There are few things in life as deflating as refund requests can be.
You’ve spent weeks or months (or years in some cases) creating a product. You work so hard to market it and get into your ideal clients’ hands. And they buy! It’s so exciting when you make sales.
And then you get a request for a refund. Argh!
Luckily I have good news. There are things you can do to reduce your refund rate. And many of them won’t cost you a dime. I’m going to walk you through these 7 simple steps, 3 last week and 4 this week.
Let’s get started.
1. Call them to thank them for their purchase. Yes, you read that right. Pick up the phone and give them a quick welcome call.
This can be a very powerful strategy for a number of reasons. First off, almost no one does it in the Internet world so you’re really going to stand out. Second, it’s another way to overdeliver value to your customers. Third, it’s a way to connect with them so they know they’re more to you then simply a sale.
I can hear all of you saying “I don’t have time.” That’s fine, have someone on your team do it. It doesn’t have to be a long call, just a quick phone call to welcome them into your community and to see if they have any questions or need anything from you. That 5 minutes can go a long way to really communicating a high level of customer care.
2. Set up a welcome auto-responder series. I’m currently working with a client to create a very integrated 30-day follow up email campaign. You don’t have to do something that elaborate, but even 5 or 7 follow up emails to help your customers get started with your product can go a long way. These emails can:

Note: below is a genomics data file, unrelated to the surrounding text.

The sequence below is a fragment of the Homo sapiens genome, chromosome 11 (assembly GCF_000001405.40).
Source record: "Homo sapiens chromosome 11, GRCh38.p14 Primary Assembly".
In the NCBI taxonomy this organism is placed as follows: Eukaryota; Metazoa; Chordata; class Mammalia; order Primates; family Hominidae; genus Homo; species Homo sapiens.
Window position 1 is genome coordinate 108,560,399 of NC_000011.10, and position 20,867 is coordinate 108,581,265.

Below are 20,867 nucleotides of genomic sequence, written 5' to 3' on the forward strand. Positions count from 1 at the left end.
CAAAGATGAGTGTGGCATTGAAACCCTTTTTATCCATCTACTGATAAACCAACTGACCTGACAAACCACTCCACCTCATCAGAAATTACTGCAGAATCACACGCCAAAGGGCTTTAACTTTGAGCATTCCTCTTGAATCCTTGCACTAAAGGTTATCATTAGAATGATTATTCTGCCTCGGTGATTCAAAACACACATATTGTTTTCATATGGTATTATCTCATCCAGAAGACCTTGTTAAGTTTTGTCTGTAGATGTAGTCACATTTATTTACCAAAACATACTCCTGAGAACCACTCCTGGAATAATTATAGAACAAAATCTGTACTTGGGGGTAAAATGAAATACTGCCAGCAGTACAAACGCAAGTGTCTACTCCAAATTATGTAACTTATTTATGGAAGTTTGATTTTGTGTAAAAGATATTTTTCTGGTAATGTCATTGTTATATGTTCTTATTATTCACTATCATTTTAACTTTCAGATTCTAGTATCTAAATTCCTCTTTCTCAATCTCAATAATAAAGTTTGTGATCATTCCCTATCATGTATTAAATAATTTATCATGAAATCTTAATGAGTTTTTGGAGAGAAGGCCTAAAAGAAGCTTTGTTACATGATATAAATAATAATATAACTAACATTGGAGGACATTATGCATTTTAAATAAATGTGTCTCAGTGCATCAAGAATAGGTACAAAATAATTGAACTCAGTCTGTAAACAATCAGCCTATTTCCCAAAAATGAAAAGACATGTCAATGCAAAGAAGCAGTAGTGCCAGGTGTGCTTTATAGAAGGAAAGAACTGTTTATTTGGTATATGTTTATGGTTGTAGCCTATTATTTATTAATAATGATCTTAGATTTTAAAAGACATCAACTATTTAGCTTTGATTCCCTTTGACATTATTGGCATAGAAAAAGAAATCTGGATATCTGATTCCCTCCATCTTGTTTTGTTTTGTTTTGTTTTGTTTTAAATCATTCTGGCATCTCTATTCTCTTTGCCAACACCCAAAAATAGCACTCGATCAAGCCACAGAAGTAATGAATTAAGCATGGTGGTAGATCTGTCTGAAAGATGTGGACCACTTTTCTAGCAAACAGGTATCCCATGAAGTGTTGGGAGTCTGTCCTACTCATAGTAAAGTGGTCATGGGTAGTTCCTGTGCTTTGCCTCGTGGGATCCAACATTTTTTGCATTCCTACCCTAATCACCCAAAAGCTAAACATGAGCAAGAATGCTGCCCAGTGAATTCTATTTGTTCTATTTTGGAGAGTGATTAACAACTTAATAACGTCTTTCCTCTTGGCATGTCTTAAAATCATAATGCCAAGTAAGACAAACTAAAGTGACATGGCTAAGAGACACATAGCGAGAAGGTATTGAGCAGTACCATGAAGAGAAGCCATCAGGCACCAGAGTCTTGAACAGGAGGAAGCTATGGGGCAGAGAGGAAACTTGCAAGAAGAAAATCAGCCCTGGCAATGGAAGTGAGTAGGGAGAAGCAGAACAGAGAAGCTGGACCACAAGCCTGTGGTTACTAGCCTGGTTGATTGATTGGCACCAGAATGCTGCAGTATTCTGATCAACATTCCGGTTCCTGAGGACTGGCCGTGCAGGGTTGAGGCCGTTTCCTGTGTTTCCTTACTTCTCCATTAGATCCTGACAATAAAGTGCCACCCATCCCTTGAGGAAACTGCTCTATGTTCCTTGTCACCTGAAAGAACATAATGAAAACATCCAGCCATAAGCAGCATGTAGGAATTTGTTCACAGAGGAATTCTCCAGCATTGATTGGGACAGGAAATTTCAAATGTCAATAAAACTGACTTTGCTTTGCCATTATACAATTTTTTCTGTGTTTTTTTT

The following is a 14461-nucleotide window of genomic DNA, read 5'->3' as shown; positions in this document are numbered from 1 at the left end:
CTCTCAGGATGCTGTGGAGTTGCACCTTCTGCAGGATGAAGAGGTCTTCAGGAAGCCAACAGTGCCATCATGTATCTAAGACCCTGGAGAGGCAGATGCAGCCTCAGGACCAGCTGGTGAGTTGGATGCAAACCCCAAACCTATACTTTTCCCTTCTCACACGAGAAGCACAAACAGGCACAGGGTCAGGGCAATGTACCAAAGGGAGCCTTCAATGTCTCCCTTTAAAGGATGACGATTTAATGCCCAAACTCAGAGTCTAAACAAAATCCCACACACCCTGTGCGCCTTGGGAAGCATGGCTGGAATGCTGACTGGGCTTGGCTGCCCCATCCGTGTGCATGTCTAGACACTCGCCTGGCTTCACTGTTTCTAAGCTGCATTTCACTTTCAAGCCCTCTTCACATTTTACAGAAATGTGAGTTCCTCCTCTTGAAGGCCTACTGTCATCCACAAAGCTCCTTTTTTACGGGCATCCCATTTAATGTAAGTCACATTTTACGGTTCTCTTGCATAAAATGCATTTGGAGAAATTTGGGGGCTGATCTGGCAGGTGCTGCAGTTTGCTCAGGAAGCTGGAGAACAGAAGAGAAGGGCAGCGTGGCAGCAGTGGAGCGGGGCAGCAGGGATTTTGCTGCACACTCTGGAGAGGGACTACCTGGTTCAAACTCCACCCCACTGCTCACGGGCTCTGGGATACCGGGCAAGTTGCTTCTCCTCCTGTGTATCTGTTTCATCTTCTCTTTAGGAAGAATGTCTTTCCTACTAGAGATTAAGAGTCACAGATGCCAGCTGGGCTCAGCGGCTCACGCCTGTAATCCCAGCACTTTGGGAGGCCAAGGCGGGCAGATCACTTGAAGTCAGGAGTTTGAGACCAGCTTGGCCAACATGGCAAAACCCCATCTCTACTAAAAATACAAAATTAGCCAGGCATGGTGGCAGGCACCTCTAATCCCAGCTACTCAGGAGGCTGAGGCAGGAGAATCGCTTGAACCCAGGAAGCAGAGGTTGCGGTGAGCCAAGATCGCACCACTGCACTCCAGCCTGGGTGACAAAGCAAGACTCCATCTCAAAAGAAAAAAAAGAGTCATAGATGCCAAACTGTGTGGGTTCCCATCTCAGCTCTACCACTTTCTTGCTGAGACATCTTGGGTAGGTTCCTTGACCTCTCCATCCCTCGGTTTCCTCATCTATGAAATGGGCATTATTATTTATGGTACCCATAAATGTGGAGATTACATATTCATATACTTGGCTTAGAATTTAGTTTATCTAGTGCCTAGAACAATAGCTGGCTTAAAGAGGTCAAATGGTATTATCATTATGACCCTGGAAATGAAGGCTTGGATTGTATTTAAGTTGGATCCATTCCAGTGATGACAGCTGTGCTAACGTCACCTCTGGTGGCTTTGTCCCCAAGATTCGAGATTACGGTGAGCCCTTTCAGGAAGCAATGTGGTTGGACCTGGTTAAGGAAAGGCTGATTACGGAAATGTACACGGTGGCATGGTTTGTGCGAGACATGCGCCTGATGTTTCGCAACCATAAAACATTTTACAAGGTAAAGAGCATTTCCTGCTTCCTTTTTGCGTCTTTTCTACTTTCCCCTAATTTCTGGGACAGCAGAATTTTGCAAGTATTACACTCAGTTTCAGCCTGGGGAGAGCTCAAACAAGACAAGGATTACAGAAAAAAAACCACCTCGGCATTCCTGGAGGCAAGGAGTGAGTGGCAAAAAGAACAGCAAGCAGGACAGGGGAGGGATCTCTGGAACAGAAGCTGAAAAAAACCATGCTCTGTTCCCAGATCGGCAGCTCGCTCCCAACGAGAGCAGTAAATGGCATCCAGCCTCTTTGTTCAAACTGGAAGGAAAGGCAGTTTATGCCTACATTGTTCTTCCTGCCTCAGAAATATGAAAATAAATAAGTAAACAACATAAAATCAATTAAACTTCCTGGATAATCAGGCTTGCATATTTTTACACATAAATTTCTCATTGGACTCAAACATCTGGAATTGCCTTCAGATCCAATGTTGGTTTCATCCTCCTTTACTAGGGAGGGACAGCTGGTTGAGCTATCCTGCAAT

* Reassure them they made a good decision by purchasing your product
* Give them some additional tips for using the product
* Tease them about what’s in the product, to get them excited about diving in and getting started (remember, people who actually go through your product are far less likely to return it)
* Ask them for a testimonial or encourage them to refer a friend
* Upsell them to the next level
3. Add in live calls with you. There was a time where you could sell an information product and get top dollar for it and not include any interaction with you. Those days are gone. If you want to sell an information product with no calls or support from you, the price needs to be lower and be prepared for higher returns. But if you add in a couple of training and/or Q&A and live coaching calls, then you can raise the price plus it will reduce your refund rate.
People want accountability (and having those calls does add a level of accountability because they’ll need to go through the program to keep up with the calls) and they also want to interact with you. The more you can give people what they want, they more likely they’ll become loyal customers and raving fans.
4. Follow up with snail mail. I’ve found mailing people a postcard or a newsletter is a great way to build and deepen the relationship with my customers. Again, you’re reaching out to them outside the online world, sending something physical and doing this after the sale. So it’s a great way to stay connected with your clients. Of all the tips I gave, this one is the most costly, but over the long run, it can really pay off in a big way.